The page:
cheers

  • Comment number 32.


    It just seems that Lucas is not developing into the player many Liverpool fans thought Rafa had bought. Rob (post 25) summarises the player that the fans thought would develop as did you in your blog a couple of years ago - a box to box player, who has 'a blistering shot', will score goals and should form a good partnership with Mascherano.

    http://news.bbc.co.uk/sport2/hi/football/6653123.stm

    Based on these descriptions, this player has not yet emerged at LFC. I believe that he has only scored one goal in the two and a half years he has been there and his confidence, via the look of his body language, has pretty low throughout. Whilst I agree with the Liverpool fans above who state that his workrate and general performances have been better this season, he still looks average and was not bought only to be a work-horse. He needs to start to take more responsibility with the ball, which he is just not doing. I really do hope that he can firstly build on his confidence and then let's see what he can do. He has been given a torrid time by the press and by many supporters, of which some is unfair. But as you say Tim, his time for truth is approaching - I for one really do hope that he can turn his performances and opinions into something more than justifies 'good workrate'.

  • Comment number 33.

    good blog Tim, I'm a regular reader but a rare poster.

    a couple of points from me.

    firstly, on the lucas leiva subject. He's still young enough to improve hugely but the argument of "best in training" counts for nothing from my position as a geordie. shola ameobi has regularly been touted as the best in training but has never cut it higher than championship level.

    secondly, regarding the instability of argentine teams, i feel that the english game would be more exciting if the premier league wasn't a monopoly of the "big four". i realise that mediocrity is a problem but that way surely all fans can believe that they can win trophies...

    last of all, more directed at the poster who said "its good for football that the team that tried to attack won". I personally think that if any tactic is good enough to win a game, it should be used. for me this is how football evolves from generation to generation.

    before my time, there was positions im struggling to remember the names of, in my youth wing backs became very popular, and more recently every team wanted a makelele to compliment a lampard. now the theme seems to be to have attacking players that can switch roles, from right to left, or the centre. oh, and sweepers are extinct too.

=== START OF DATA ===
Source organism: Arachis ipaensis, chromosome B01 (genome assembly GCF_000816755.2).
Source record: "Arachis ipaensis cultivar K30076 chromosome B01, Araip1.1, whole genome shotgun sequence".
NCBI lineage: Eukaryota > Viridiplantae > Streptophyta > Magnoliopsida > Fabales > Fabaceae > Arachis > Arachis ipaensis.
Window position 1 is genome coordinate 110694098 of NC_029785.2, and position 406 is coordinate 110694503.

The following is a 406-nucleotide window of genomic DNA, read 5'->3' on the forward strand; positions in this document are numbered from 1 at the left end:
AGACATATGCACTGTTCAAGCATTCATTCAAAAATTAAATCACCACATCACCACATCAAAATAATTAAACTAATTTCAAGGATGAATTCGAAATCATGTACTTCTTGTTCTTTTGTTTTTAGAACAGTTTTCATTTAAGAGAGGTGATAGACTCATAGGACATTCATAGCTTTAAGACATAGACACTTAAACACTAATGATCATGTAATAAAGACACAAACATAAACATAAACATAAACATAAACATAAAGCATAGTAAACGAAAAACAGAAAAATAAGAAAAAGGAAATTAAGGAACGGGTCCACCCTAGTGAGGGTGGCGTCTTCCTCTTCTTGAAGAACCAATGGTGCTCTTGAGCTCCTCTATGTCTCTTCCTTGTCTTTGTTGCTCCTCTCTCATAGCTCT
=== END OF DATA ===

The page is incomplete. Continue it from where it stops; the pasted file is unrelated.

if anyone more knowledgeable than me can correct / improve the above paragraph that would be cool, but my current feelings are that the reason certain positions die out or become popular is for tactical gains.

  • Comment number 34.

    Tim: Superb blog. While I'm at it, I would like to congratulate you on your outstanding analysis of southamerican football (and elsewhere). Having been born on the banks of the river Plate and at 68 years of age (yes, I've seen a lot of football all over the world), I enjoy intelligent discussion of my favorite sport and I would not miss your column for anything (actually, together with AS editorial, it's the only football analysis I read --the junk that is written elsewhere boggles the mind). Praise must also be given to your readers. Whether you agree with their opinions or not, they are always interesting and insightful.

  • Comment number 35.

    firstly, on the lucas leiva subject. He's still young enough to improve hugely but the argument of "best in training" counts for nothing from my position as a geordie. shola ameobi has regularly been touted as the best in training but has never cut it higher than championship level.


    slightly different as ameobi has been in and around the first team a hell of a lot longer and is now a proven championship level player.

  • Comment number 36.

    barnsie,

    thats the point im trying to make. being best in training means nothing (ameobi i believe was first described as this many moons ago), because over the years every manager we've had at newcastle has believed ameobi to be the real deal, yet he's never proved it to the masses.

  • Comment number 37.

    Hi Tim,

    Liverpool season ticket holder and long-time fan of your work here!

    I have a great deal of sympathy for Lucas. As you regularly say, South Americans often come over to Europe a little too soon, and it is hard for any young player to start in a new league and learn a new language.

    But when that new league is a competition as full blooded as the Premiership and your new team is as huge as Liverpool where there is no hiding place, it's all the more difficult.

    He always wants the ball, rarely gives it away and at no point deserved the boos he received at home to Sunderland last season. But with all of that said, I find it staggering that he could ever have won Brazil's player of the year, and almost as staggering to learn that he was seen over there as something of a playmaker!